Roundup kills broadleaf plants and grasses by foliar contact.

Does Roundup Contaminate Soil for Gardening?

by Judy Kilpatrick

Roundup herbicide takes much of the toil out of weeding a garden, eliminating the need for hoeing or hand pulling. Because the active ingredient, glyphosate, kills plants by interrupting the growth process, there is no soil contamination to affect on seeds or plants introduced to the garden after spraying the herbicide. Plant leaves and stems absorb this broad-spectrum herbicide.


Glyphosate, a non-selective, broad-spectrum herbicide kills both broadleaf plants and grasses when applied during the active growth phase. The faster a plant is growing when glyphosate is applied, the more quickly it dies. Because Roundup is a post-emergence herbicide, rhizomes, tubers and bulbs not attached to emerged plants and unemerged seeds are not affected by glyphosate in the soil.


Roundup provides weed and grass control in home gardens and landscapes, as well as on farms and in industrial applications. In the landscape, spraying with Roundup keeps paths plant free when reapplied as new plants emerge. Roundup can be used on the edges of flower beds and gardens to prevent invasion of creeping grasses. Plant eradication with Roundup facilitates establishment of new gardens. Because Roundup acts only on actively growing plants, new plants and seeds are not affected by the use of Roundup prior to planting a new bed.


Glyphosate can stay in soil for up to six months, according to the National Pesticide Information Center. Besides the active ingredient glyphosate, the Roundup formula also contains a surfactant to increase Roundup's spreading and sticking qualities. Both glyphosate and the surfactant used in Roundup adsorb, or hold tightly, to soil particles, slowing or preventing their movement through soil and into waterways. Roundup is not likely to get into waterways when application precautions are observed. According to the United States Forest Service, glyphosate does not have herbicidal properties once it makes contact with soil and it is not absorbed from the soil by plant roots.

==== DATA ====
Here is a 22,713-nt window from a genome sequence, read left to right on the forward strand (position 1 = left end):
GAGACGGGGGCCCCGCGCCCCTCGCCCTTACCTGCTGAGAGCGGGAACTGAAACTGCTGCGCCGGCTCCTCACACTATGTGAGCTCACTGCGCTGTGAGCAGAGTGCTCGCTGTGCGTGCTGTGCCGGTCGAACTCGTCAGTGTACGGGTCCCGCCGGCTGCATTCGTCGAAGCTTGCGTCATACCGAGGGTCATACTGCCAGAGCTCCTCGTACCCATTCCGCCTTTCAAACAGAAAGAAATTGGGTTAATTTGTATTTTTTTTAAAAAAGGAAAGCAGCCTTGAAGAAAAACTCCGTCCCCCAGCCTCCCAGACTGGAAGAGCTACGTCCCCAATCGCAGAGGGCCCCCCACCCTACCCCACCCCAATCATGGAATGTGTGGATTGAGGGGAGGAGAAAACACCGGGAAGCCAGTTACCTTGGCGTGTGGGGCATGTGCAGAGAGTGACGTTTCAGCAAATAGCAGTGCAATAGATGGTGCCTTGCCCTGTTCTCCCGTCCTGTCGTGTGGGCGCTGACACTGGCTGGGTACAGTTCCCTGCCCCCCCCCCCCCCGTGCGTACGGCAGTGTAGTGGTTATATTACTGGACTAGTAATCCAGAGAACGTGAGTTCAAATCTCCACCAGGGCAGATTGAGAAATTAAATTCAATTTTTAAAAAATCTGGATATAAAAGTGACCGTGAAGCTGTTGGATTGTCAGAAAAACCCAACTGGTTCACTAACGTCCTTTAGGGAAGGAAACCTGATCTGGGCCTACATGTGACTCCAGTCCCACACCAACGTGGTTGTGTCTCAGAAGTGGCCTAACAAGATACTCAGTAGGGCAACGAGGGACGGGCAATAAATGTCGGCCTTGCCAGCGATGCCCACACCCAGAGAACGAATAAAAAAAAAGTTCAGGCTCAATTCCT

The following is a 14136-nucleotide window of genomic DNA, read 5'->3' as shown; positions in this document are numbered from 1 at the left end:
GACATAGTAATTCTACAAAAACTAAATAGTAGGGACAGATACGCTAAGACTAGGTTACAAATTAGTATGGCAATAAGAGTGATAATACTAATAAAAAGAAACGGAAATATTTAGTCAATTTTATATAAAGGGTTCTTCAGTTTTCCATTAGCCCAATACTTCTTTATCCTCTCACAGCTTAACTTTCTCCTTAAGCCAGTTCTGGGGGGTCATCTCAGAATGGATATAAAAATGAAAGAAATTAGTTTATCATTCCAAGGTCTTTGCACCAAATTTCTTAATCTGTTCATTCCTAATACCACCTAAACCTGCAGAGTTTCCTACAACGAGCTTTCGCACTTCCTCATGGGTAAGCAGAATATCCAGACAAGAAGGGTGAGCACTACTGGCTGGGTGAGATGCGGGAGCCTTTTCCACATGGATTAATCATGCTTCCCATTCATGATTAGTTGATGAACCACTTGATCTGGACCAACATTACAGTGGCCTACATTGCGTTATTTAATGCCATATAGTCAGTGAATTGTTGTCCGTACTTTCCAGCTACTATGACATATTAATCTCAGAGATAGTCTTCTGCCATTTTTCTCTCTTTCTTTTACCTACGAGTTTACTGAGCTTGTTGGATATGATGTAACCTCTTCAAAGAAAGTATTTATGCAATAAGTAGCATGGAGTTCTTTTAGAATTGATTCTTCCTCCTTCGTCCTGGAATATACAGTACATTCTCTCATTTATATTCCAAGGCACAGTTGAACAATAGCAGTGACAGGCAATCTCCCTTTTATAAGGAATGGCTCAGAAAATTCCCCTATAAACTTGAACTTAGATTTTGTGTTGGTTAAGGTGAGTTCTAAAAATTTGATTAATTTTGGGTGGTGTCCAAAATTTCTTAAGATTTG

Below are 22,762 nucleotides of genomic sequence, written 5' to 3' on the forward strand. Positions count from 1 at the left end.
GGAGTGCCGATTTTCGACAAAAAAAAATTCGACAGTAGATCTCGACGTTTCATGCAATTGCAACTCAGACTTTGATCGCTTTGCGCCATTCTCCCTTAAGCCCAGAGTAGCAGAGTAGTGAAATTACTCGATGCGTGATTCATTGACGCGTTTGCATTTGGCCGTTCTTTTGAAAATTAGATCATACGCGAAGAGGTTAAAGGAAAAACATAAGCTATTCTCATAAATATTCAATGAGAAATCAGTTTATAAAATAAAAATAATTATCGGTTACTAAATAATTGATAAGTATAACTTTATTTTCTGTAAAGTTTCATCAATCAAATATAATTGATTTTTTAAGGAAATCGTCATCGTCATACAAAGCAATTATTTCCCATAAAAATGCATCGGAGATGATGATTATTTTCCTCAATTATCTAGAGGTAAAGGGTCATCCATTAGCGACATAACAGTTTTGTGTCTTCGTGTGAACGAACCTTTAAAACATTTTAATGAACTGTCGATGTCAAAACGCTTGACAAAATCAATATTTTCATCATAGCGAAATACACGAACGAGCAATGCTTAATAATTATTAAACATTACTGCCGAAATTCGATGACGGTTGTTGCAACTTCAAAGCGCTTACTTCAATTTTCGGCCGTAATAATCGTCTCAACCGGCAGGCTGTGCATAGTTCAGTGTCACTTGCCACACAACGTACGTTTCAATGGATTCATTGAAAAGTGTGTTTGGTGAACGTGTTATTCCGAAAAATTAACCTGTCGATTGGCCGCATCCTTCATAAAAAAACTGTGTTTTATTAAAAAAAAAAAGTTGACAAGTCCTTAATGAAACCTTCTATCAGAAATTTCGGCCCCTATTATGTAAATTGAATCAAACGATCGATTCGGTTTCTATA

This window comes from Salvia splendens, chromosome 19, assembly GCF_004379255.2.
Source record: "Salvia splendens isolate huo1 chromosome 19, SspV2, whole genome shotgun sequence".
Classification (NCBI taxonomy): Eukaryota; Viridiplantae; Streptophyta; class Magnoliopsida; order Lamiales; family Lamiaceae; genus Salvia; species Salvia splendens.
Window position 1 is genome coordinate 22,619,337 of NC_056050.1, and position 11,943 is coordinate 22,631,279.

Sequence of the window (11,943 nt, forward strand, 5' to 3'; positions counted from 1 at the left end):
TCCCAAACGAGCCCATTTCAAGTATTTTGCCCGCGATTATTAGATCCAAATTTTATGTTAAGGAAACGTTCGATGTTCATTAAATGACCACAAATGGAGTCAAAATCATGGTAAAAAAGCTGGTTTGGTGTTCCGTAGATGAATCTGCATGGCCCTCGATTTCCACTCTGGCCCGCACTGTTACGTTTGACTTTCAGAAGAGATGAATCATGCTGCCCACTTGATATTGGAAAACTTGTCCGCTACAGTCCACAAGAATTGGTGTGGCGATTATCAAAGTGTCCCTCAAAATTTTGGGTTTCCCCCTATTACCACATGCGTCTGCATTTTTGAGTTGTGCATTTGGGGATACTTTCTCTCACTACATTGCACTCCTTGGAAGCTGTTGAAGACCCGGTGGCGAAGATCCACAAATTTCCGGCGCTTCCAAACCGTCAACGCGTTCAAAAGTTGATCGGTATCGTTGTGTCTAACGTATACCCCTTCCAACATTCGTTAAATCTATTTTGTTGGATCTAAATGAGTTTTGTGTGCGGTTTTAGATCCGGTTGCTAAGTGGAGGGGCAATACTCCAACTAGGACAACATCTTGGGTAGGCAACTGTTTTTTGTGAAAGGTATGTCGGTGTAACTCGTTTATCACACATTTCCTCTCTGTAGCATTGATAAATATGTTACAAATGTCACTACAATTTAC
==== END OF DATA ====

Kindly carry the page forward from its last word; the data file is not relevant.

Although Roundup is considered safe for home and garden use, wearing protective clothing and goggles is recommended to prevent skin and eye irritation. Avoid inhalation as well. Do not spray on windy days, as drift can damage nearby plants. Do not apply Roundup when rainfall is expected on the same day, as the chemical can wash off of leaves before it is absorbed and be rendered ineffective. Do not store or use glyphosate-containing products in galvanized steel or unlined steel containers because chemical interaction can produce highly combustible hydrogen gas. Flush all parts of your sprayer with water after use to prevent accidental Roundup application the next time you use your sprayer with a different product. Better yet, dedicate a particular sprayer to Roundup use only. Always follow label directions for application rates and safety precautions.

About the Author

For Judy Kilpatrick, gardening is the best mental health therapy of all. Combining her interests in both of these fields, Kilpatrick is a professional flower grower and a practicing, licensed mental health therapist. A graduate of East Carolina University, Kilpatrick writes for national and regional publications.

Photo Credits

  • Medioimages/Photodisc/Photodisc/Getty Images